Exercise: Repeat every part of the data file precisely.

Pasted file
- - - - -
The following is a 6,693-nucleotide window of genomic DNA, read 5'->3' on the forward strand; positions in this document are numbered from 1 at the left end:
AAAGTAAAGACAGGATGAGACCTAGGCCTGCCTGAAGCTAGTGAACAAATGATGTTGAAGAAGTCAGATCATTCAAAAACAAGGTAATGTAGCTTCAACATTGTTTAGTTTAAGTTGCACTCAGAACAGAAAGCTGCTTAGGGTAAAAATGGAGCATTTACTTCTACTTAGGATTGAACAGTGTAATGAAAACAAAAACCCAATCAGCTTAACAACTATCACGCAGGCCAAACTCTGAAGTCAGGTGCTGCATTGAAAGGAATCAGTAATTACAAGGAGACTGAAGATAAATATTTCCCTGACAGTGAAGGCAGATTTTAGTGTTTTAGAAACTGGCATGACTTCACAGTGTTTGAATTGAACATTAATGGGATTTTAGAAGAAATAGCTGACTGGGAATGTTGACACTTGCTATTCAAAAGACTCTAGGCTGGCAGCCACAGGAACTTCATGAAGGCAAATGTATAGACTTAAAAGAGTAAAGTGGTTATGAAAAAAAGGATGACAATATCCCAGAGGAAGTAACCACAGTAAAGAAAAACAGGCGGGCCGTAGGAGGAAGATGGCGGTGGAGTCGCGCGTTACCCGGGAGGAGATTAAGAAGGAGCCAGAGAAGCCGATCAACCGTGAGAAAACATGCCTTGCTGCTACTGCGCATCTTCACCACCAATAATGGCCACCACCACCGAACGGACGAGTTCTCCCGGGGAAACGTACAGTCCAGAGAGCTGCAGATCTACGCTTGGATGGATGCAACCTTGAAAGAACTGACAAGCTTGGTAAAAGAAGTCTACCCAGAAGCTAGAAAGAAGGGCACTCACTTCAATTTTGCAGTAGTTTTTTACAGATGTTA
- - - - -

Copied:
The following is a 6,693-nucleotide window of genomic DNA, read 5'->3' on the forward strand; positions in this document are numbered from 1 at the left end:
AAAGTAAAGACAGGATGAGACCTAGGCCTGCCTGAAGCTAGTGAACAAATGATGTTGAAGAAGTCAGATCATTCAAAAACAAGGTAATGTAGCTTCAACATTGTTTAGTTTAAGTTGCACTCAGAACAGAAAGCTGCTTAGGGTAAAAATGGAGCATTTACTTCTACTTAGGATTGAACAGTGTAATGAAAACAAAAACCCAATCAGCTTAACAACTATCACGCAGGCCAAACTCTGAAGTCAGGTGCTGCATTGAAAGGAATCAGTAATTACAAGGAGACTGAAGATAAATATTTCCCTGACAGTGAAGGCAGATTTTAGTGTTTTAGAAACTGGCATGACTTCACAGTGTTTGAATTGAACATTAATGGGATTTTAGAAGAAATAGCTGACTGGGAATGTTGACACTTGCTATTCAAAAGACTCTAGGCTGGCAGCCACAGGAACTTCATGAAGGCAAATGTATAGACTTAAAAGAGTAAAGTGGTTATGAAAAAAAGGATGACAATATCCCAGAGGAAGTAACCACAGTAAAGAAAAACAGGCGGGCCGTAGGAGGAAGATGGCGGTGGAGTCGCGCGTTACCCGGGAGGAGATTAAGAAGGAGCCAGAGAAGCCGATCAACCGTGAGAAAACATGCCTTGCTGCTACTGCGCATCTTCACCACCAATAATGGCCACCACCACCGAACGGACGAGTTCTCCCGGGGAAACGTACAGTCCAGAGAGCTGCAGATCTACGCTTGGATGGATGCAACCTTGAAAGAACTGACAAGCTTGGTAAAAGAAGTCTACCCAGAAGCTAGAAAGAAGGGCACTCACTTCAATTTTGCAGTAGTTTTTTACAGATGTTA